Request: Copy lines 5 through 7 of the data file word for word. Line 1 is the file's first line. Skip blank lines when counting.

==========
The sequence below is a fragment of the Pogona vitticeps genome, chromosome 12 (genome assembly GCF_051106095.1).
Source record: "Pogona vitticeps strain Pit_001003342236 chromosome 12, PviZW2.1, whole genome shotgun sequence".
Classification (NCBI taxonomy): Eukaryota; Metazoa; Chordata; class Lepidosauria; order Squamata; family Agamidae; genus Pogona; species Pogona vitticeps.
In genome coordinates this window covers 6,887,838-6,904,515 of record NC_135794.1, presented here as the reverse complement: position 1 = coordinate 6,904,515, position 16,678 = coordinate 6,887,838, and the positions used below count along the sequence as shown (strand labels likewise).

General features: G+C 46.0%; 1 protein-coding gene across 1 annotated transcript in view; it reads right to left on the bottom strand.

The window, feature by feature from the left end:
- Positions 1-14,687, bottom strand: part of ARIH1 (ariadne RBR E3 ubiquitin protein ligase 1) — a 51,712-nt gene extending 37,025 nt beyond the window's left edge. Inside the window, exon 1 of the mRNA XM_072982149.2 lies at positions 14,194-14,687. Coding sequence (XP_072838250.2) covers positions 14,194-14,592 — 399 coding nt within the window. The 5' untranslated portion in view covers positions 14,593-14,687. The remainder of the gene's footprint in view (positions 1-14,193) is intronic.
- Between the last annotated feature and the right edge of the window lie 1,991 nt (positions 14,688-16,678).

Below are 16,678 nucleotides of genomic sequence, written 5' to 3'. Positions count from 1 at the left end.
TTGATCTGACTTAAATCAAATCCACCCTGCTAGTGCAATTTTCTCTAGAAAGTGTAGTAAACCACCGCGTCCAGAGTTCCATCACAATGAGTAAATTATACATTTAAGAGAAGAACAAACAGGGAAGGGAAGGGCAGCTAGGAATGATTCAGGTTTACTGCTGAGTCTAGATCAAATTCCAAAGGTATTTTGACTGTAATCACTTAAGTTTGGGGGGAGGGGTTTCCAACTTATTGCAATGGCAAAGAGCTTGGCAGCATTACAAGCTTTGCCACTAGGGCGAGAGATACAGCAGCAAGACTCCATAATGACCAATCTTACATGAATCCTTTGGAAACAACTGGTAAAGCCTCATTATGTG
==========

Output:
General features: G+C 46.0%; 1 protein-coding gene across 1 annotated transcript in view; it reads right to left on the bottom strand.

The window, feature by feature from the left end:
- Positions 1-14,687, bottom strand: part of ARIH1 (ariadne RBR E3 ubiquitin protein ligase 1) — a 51,712-nt gene extending 37,025 nt beyond the window's left edge. Inside the window, exon 1 of the mRNA XM_072982149.2 lies at positions 14,194-14,687. Coding sequence (XP_072838250.2) covers positions 14,194-14,592 — 399 coding nt within the window. The 5' untranslated portion in view covers positions 14,593-14,687. The remainder of the gene's footprint in view (positions 1-14,193) is intronic.